Ni de aquí, ni de allá: reflections of belonging and finding myself in books

Blurry photo of the author when he was younger, wearing a sombrero and other Mexican clothing, standing in front of shelves
Blurry photo of the author when he was younger, wearing a sombrero and other Mexican clothing, standing in front of shelves

My personal understanding of my Mexican heritage does not solely reside in the country due south of the border, nor does it exist solely along la frontera. Instead, my relation to my family’s homeland lives in my memories of walking down the aisles of Mexican panaderias in northern California, ordering pozole after Sunday mass in Texan suburbs, fiestas in our municipal park, and playing tag in hot summer streets filled with other brown kids who looked like me.

It is memories of sitting with my Abuela Meche en la sala and watching the latest telenovela taking Latin America by storm. Or sheepishly walking up to my very old great-grandparents to offer a kiss as my Bisabuelo Panfilo slipped a five-dollar bill into my hand and told me how much he loved me and hoped he’d seen me soon (“si Dios quiere”). It was being forced to learn baile folklórico during Latino Heritage Month, only to then perform at a school assembly for my mostly white peers.

It was looking at a map of where I supposedly came from and where I thought I was from and trying to reconcile the difference. It was being ni de aquí, ni de allá.

Growing up I did not find depictions of my experiences of latinidad, nor my version of The United States, in the many books I read. I was mandated to read the canonical authors from across centuries of the “male, stale and pale.” Dickens, Shakespeare, Hawthorne, Cervantes, Hemingway and Orwell were just a select few of the names that made up my reading lists. And yet, English was my favourite subject during elementary and high school. I excelled every semester and my love for books and writing quickly grew insatiable with each passing year.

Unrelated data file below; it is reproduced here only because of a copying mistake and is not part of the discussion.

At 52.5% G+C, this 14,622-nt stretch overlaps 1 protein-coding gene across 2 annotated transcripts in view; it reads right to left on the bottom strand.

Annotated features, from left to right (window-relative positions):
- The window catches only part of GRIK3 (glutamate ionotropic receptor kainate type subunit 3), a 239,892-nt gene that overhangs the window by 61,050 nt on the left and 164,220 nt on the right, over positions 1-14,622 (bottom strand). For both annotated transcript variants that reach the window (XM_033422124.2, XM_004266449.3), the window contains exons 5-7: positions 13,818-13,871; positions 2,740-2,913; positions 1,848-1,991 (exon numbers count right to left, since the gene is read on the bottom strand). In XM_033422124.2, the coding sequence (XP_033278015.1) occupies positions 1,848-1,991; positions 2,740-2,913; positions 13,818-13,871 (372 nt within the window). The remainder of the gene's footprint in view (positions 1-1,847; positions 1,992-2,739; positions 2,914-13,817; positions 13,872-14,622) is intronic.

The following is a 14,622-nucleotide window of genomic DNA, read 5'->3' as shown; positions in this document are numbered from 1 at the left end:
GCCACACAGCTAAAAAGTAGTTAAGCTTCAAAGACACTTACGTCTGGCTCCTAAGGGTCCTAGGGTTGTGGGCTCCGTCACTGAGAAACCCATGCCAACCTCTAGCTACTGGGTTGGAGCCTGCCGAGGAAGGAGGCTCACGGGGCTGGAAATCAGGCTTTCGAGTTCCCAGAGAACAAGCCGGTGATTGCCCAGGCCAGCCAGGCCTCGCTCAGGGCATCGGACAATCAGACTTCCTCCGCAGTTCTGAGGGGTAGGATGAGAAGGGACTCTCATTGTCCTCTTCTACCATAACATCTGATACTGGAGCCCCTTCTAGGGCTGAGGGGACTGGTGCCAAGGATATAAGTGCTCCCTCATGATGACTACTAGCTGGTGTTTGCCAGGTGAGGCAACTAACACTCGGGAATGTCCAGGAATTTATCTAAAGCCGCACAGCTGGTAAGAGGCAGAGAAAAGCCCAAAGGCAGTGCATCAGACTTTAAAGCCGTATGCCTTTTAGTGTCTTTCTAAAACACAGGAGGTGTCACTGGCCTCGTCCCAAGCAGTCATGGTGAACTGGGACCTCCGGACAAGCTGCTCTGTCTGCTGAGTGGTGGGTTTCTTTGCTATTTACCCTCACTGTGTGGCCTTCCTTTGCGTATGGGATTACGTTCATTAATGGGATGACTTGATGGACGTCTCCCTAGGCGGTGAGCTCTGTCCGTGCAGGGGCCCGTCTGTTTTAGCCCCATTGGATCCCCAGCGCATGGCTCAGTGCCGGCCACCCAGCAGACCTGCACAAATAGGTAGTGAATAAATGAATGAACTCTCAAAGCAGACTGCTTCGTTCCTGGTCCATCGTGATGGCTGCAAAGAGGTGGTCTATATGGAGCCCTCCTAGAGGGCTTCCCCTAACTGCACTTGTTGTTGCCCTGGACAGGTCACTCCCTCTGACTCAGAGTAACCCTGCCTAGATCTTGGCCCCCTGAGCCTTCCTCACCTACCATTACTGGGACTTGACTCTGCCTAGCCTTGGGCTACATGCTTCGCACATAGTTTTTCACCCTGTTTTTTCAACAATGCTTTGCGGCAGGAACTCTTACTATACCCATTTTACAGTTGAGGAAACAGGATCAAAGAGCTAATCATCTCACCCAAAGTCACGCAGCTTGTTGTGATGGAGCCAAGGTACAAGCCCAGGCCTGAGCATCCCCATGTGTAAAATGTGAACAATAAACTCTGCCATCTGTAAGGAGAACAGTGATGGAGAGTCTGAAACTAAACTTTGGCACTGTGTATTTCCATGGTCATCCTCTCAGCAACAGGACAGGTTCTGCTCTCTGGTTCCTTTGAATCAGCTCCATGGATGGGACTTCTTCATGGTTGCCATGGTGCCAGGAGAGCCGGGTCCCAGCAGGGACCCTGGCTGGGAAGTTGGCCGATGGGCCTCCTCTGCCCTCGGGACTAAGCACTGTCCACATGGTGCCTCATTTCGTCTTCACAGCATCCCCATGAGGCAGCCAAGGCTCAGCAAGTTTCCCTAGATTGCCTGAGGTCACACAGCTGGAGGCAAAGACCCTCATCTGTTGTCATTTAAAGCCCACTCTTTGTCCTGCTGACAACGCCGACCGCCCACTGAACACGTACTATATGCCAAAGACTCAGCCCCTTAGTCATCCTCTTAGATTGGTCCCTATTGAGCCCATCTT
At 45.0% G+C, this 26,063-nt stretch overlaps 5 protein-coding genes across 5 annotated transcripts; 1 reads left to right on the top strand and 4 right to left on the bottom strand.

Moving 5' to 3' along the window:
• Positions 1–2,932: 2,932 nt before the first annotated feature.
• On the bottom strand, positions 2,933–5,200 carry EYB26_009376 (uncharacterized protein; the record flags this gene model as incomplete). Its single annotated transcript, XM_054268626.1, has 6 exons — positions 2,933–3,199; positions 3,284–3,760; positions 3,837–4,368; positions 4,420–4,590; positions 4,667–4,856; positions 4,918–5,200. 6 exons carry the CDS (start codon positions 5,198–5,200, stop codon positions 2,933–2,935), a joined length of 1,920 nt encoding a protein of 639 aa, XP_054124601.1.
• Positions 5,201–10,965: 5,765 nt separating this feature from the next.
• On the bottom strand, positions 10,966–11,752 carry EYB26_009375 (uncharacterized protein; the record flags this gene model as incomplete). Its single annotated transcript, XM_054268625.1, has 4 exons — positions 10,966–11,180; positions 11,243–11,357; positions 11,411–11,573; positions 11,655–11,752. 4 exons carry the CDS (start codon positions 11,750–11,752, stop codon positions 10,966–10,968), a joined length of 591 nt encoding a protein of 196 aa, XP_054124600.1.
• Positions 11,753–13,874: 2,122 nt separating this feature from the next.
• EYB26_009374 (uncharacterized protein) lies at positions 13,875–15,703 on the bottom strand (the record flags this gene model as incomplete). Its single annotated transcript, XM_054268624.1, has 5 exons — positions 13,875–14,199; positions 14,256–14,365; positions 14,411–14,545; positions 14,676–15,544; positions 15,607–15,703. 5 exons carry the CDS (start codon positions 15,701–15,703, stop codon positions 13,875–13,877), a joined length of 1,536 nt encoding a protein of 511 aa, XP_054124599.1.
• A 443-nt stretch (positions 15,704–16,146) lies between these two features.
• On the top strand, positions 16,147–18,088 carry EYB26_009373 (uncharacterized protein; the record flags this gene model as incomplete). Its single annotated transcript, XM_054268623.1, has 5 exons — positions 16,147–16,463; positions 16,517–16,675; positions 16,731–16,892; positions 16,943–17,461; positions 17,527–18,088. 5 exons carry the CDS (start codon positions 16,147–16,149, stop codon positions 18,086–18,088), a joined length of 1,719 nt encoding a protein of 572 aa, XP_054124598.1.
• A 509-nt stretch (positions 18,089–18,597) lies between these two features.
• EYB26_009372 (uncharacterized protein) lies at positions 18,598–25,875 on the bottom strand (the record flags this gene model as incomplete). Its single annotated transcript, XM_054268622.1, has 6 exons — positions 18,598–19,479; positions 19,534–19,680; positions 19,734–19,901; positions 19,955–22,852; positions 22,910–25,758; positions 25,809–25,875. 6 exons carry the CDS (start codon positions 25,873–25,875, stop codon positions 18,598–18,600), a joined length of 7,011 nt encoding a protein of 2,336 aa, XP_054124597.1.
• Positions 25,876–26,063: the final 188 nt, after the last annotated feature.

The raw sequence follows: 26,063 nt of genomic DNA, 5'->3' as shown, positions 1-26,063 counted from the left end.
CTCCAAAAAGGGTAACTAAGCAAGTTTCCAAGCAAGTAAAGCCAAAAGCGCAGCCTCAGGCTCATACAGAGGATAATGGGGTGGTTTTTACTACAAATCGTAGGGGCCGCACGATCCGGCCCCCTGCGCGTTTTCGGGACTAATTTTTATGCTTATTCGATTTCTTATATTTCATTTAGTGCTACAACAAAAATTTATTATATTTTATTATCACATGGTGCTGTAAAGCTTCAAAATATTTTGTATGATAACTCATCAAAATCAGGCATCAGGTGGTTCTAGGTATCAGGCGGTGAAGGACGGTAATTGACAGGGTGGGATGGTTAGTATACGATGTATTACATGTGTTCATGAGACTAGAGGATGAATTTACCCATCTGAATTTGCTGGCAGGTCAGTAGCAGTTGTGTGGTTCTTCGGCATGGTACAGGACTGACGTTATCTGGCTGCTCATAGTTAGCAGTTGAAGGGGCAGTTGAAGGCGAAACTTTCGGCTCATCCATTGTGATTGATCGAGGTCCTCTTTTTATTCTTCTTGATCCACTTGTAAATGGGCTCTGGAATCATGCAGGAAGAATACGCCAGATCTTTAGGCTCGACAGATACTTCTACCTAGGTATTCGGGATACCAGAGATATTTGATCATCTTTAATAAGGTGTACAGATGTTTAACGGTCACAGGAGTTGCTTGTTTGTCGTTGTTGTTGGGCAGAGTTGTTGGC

But as I wrote more and read more, I began to feel something missing from my literary pleasure. As much as I consumed, I could not find my world in the very things that brought me joy. I could not see my reflection on the page. So even though I loved literature deeply, it did not feel like it loved me back.

I was twenty-three the first time I read Sandra Cisneros’ The House on Mango Street. Immediately, Cisneros captured my attention with her rich depiction of life in her Chicago neighbourhood. It was full of colourful references of Mexican and Puerto Rican life. There was a vibrancy in each vignette and underlying danger that Esperanza’s world could unravel at any moment. Like when a group of white men accidentally happen upon her neighbourhood reminding her how brown bodies are viewed as dangerous and wild. To me it reflected the difficulty of being both from here and there, and nowhere at the same time. Inhabiting a brown or black body means never being seen as “really” from here. Something many Latinx immigrants and their descendants have to come to terms with at a young age.

Even though I was brought up in the American educational system, whose reading lists should reflect America’s rich literary history, I had not come across Sandra Cisneros until I was a grown adult. At that time, I was working at the Guadalupe Cultural Arts Center in San Antonio, Texas. Which is fitting as it was in this very city that Cisneros founded Macondo — a space where “writers, artists, thinkers, scholars, and critics can come together and inspire and challenge one another in order to incite change in our respective communities.” It is a city where she spent many years creating spaces for Latinx writers to flourish as creators and storytellers and a city with such a rich history of being Mexican-American.